A special farm on Dartmoor
As I drove down the quiet farm lane towards Greenwell Farm, a quintessential Dartmoor beef and sheep holding near Sheepstor, I couldn't imagine how this beautiful and peaceful spot could once have been a busy, bustling, noisy home to movie stars and the scene for a Hollywood blockbuster.
But that is exactly what it was back in the summer of 2010, when Steven Speilberg dropped in to shoot the box-office smash Warhorse, which was nominated for six Academy Awards, including Best Picture, two Golden Globe Awards and five BAFTAs.
For six weeks security guards and helicopters patrolled the floodlit fields as Speilberg wandered around and farmers Mat and Neil Cole were required to sit around and drink tea. There was even a rumour that Speilberg needed a three-acre field ploughed up to provide the backdrop for one of the scenes, but that Natural England had refused to allow this to happen as the field in question was under an environmental stewardship scheme. Mat confirmed to me that the rumour was true, albeit that the said field was not one of his. Speilberg overcame the problem by laying down a large membrane and covering it with truck loads of topsoil from the nearby clay works and then ploughing the soil on the top of the membrane. If only problems with Defra and the farming regulators could be overcome so easily in the real farming world.
So I asked Mat what keeps him busy when he's not drinking tea and mingling with the stars.
Mat is a fourth-generation producer, farming around 1,800 acres on and around Dartmoor with his brother Neil and parents Arnold and Bridget. They keep South Devon and Galloway suckler cows as well as Scotch and Swaledale ewes on the hills with lambs bred to sell. They also have pedigree flocks of Bluefaced Leicester and Whiteface Dartmoor ewes.
The farm keeps Mat pretty busy, but his hard work is not assisted by a tightened cash flow, resulting from a transition from the old ESA scheme to the new HLS scheme. Cash flow is always tight in spring and early summer in the hills, brought about by late lambing and high feed and fertiliser bills and therefore the ESA payments, which were historically received in the spring of each year, came as welcome relief. However, under the HLS scheme, payments have been pushed back to the end of the year and therefore coincide with the SPS payments, when cash flow has eased somewhat anyway. A return to spring payments would certainly help relieve cash flow for many uplands farmers. Perhaps more open dialogue between the RPA and the industry might help both sides of the equation to understand the relative pressures and facilitate a more flexible and workable solution. Mat is also very much involved with Dartmoor Farmers Ltd, a co-operative company that he helped to set up in 2007 with the support of Prince Charles. The company comprises around 50 hill farmers working together, to promote quality beef and lamb produced on the moor in a move away from commodity-driven supply, to the supply of a unique premium brand.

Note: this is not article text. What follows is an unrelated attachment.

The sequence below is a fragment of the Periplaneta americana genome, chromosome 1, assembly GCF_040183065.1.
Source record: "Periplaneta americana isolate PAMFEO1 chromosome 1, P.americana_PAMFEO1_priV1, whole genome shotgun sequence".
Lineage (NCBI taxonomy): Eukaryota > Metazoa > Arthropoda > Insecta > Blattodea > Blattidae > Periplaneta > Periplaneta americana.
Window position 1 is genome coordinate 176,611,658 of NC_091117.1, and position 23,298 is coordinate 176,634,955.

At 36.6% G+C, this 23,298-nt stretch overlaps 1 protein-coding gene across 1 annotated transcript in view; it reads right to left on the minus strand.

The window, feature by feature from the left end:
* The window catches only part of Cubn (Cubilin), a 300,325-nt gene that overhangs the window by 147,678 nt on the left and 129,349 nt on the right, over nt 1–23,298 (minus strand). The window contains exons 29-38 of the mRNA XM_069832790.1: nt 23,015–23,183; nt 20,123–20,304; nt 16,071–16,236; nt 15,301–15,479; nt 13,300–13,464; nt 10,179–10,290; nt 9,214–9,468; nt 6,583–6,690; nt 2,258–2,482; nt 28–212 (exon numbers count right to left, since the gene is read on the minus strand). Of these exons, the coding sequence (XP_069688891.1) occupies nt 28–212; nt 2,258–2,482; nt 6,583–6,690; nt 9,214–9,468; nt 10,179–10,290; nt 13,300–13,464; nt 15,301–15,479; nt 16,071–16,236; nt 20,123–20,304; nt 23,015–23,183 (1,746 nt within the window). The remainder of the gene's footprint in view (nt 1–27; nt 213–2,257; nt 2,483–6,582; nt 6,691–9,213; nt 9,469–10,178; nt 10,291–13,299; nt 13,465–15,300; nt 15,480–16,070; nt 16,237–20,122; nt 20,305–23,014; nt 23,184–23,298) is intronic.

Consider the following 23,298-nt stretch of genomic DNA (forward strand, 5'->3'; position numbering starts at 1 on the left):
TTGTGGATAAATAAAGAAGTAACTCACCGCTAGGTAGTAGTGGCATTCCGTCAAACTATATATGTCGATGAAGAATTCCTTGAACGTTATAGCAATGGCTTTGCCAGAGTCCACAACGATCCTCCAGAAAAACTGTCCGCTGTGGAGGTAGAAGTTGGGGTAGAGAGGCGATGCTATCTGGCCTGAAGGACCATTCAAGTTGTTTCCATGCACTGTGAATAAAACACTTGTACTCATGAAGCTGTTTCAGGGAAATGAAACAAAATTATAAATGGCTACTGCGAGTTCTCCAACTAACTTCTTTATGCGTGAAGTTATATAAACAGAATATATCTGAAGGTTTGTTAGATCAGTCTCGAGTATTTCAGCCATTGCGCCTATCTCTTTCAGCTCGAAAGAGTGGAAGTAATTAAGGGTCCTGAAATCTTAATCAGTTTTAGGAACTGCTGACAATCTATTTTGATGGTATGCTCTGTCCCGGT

Through hard work and enthusiasm they continue to grow, engaging in new markets and partnerships, selling top-quality meat to local shops, pubs and restaurants. The message behind the co-operative is that the Dartmoor Farmers' meat is top quality, sourced from the fantastic environment of Dartmoor and from sustainably run farms. Without any one of those three ingredients the other two would deteriorate.
And it seems that this is a powerful message. Many of the co-op's members are regularly asked by both locals and tourists where their meat can be bought, and it is very helpful to be able to refer them to the Dartmoor Farmers. Indeed, Mat was very proud that Dartmoor Farmers were asked to supply the beef for the stewards' and stockmen's dinners at the Devon County Show.
When not farming or promoting Dartmoor Farmers, Mat even finds time to play rugby for Tavistock and to enjoy his young son, Tom, who, at the age of one already carries the burden of expectation to continue farming at Greenwell Farm.
So does Mat enjoy his life up on the moor? Well yes. While it can be very hard work, he and his family are living the dream.
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